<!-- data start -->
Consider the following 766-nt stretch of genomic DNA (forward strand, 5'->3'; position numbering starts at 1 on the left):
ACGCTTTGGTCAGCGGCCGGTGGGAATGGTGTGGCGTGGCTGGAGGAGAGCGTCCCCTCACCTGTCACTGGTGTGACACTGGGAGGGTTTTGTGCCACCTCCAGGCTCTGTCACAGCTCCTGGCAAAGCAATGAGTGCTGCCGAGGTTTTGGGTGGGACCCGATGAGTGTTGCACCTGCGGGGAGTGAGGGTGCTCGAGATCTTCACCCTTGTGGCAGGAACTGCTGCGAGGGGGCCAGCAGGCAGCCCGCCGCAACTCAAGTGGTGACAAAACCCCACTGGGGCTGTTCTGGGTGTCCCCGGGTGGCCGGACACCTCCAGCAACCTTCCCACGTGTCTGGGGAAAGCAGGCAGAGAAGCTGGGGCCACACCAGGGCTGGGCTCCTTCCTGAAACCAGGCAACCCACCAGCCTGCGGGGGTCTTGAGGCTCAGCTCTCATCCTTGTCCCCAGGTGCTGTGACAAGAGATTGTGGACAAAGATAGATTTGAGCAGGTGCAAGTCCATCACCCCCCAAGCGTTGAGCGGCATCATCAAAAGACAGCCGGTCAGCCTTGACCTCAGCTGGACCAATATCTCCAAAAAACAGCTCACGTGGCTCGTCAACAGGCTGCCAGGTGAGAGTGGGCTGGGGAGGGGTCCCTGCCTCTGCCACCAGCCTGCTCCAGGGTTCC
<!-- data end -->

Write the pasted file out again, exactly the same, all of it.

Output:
Consider the following 766-nt stretch of genomic DNA (forward strand, 5'->3'; position numbering starts at 1 on the left):
ACGCTTTGGTCAGCGGCCGGTGGGAATGGTGTGGCGTGGCTGGAGGAGAGCGTCCCCTCACCTGTCACTGGTGTGACACTGGGAGGGTTTTGTGCCACCTCCAGGCTCTGTCACAGCTCCTGGCAAAGCAATGAGTGCTGCCGAGGTTTTGGGTGGGACCCGATGAGTGTTGCACCTGCGGGGAGTGAGGGTGCTCGAGATCTTCACCCTTGTGGCAGGAACTGCTGCGAGGGGGCCAGCAGGCAGCCCGCCGCAACTCAAGTGGTGACAAAACCCCACTGGGGCTGTTCTGGGTGTCCCCGGGTGGCCGGACACCTCCAGCAACCTTCCCACGTGTCTGGGGAAAGCAGGCAGAGAAGCTGGGGCCACACCAGGGCTGGGCTCCTTCCTGAAACCAGGCAACCCACCAGCCTGCGGGGGTCTTGAGGCTCAGCTCTCATCCTTGTCCCCAGGTGCTGTGACAAGAGATTGTGGACAAAGATAGATTTGAGCAGGTGCAAGTCCATCACCCCCCAAGCGTTGAGCGGCATCATCAAAAGACAGCCGGTCAGCCTTGACCTCAGCTGGACCAATATCTCCAAAAAACAGCTCACGTGGCTCGTCAACAGGCTGCCAGGTGAGAGTGGGCTGGGGAGGGGTCCCTGCCTCTGCCACCAGCCTGCTCCAGGGTTCC